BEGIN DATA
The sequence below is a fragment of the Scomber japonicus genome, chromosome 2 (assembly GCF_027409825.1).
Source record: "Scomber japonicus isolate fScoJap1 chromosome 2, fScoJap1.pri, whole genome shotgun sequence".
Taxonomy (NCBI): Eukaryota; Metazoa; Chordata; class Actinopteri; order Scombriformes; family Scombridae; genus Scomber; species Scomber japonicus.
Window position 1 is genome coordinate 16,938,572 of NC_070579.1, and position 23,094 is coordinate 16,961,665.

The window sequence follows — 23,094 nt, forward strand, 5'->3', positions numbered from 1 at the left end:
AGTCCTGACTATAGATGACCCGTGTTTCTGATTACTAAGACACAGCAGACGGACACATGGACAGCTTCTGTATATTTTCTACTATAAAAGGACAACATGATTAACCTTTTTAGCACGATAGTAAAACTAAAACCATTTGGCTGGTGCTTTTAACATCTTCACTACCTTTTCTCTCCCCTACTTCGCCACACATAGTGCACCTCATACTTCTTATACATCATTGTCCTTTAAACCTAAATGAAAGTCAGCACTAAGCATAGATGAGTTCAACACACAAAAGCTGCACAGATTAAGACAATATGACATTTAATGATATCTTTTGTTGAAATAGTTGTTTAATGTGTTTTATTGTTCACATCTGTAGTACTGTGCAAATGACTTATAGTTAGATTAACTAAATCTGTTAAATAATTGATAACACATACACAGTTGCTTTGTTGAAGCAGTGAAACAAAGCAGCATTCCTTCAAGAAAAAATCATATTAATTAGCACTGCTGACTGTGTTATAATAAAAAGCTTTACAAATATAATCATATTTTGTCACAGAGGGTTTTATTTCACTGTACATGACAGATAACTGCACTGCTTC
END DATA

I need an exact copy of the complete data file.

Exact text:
The sequence below is a fragment of the Scomber japonicus genome, chromosome 2 (assembly GCF_027409825.1).
Source record: "Scomber japonicus isolate fScoJap1 chromosome 2, fScoJap1.pri, whole genome shotgun sequence".
Taxonomy (NCBI): Eukaryota; Metazoa; Chordata; class Actinopteri; order Scombriformes; family Scombridae; genus Scomber; species Scomber japonicus.
Window position 1 is genome coordinate 16,938,572 of NC_070579.1, and position 23,094 is coordinate 16,961,665.

The window sequence follows — 23,094 nt, forward strand, 5'->3', positions numbered from 1 at the left end:
AGTCCTGACTATAGATGACCCGTGTTTCTGATTACTAAGACACAGCAGACGGACACATGGACAGCTTCTGTATATTTTCTACTATAAAAGGACAACATGATTAACCTTTTTAGCACGATAGTAAAACTAAAACCATTTGGCTGGTGCTTTTAACATCTTCACTACCTTTTCTCTCCCCTACTTCGCCACACATAGTGCACCTCATACTTCTTATACATCATTGTCCTTTAAACCTAAATGAAAGTCAGCACTAAGCATAGATGAGTTCAACACACAAAAGCTGCACAGATTAAGACAATATGACATTTAATGATATCTTTTGTTGAAATAGTTGTTTAATGTGTTTTATTGTTCACATCTGTAGTACTGTGCAAATGACTTATAGTTAGATTAACTAAATCTGTTAAATAATTGATAACACATACACAGTTGCTTTGTTGAAGCAGTGAAACAAAGCAGCATTCCTTCAAGAAAAAATCATATTAATTAGCACTGCTGACTGTGTTATAATAAAAAGCTTTACAAATATAATCATATTTTGTCACAGAGGGTTTTATTTCACTGTACATGACAGATAACTGCACTGCTTC